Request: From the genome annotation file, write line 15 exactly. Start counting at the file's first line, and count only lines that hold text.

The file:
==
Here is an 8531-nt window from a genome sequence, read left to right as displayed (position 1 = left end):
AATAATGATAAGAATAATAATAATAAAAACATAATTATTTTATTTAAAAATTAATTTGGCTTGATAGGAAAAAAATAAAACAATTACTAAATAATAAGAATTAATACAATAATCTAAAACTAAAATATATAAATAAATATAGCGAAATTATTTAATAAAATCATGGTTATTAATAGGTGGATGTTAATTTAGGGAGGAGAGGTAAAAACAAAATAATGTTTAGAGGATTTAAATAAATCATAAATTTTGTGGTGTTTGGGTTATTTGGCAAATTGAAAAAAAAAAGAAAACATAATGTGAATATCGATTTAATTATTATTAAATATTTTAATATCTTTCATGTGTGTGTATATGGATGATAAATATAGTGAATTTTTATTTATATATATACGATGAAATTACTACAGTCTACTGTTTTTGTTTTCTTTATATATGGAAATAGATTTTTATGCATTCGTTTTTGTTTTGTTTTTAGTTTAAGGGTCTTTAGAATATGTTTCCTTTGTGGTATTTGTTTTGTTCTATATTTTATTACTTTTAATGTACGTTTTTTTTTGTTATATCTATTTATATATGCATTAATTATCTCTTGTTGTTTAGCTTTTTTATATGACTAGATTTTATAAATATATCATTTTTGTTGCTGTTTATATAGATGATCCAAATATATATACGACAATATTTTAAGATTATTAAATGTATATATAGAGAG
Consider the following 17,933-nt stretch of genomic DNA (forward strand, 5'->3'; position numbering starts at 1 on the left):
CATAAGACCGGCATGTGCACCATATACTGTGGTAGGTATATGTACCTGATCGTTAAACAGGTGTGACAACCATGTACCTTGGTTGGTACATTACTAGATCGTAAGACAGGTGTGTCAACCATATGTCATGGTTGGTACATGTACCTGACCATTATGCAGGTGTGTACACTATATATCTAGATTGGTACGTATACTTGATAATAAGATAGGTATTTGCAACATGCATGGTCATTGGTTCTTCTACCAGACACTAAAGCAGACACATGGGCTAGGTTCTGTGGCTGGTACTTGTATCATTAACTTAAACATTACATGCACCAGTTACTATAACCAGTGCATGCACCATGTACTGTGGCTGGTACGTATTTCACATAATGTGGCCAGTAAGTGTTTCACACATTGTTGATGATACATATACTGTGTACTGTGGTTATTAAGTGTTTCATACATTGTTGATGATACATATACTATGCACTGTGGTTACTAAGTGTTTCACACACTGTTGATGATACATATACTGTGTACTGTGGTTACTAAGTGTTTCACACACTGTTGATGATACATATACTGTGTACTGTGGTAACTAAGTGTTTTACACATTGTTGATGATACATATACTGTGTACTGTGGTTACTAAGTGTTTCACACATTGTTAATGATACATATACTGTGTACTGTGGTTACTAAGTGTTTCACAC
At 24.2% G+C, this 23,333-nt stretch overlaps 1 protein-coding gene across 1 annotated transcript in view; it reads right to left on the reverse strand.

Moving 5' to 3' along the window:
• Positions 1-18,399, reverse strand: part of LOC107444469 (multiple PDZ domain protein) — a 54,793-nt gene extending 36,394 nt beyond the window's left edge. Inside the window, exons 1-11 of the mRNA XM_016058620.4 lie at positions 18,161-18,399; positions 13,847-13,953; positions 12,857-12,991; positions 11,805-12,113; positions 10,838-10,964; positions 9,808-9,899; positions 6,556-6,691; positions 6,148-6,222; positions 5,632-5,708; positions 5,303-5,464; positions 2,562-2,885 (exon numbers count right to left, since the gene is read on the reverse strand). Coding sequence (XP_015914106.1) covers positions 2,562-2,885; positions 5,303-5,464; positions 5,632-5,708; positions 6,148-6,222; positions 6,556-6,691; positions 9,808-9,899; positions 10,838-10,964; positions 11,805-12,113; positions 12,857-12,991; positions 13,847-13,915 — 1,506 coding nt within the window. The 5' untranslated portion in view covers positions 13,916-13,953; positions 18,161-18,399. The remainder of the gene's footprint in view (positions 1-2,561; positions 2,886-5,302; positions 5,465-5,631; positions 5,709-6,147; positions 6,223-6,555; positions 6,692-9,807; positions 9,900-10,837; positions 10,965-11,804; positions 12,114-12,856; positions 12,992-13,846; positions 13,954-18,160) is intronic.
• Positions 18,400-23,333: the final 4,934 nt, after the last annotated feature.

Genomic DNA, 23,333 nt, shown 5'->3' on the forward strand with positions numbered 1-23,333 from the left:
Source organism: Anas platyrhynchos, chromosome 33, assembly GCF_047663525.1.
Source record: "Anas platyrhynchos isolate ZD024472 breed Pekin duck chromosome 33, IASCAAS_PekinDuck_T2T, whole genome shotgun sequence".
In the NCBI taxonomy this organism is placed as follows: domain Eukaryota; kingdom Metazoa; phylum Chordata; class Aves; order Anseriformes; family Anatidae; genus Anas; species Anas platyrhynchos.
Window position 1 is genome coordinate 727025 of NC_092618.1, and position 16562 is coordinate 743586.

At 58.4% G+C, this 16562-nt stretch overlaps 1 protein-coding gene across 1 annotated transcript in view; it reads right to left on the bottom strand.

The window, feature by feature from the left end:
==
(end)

The window, feature by feature from the left end: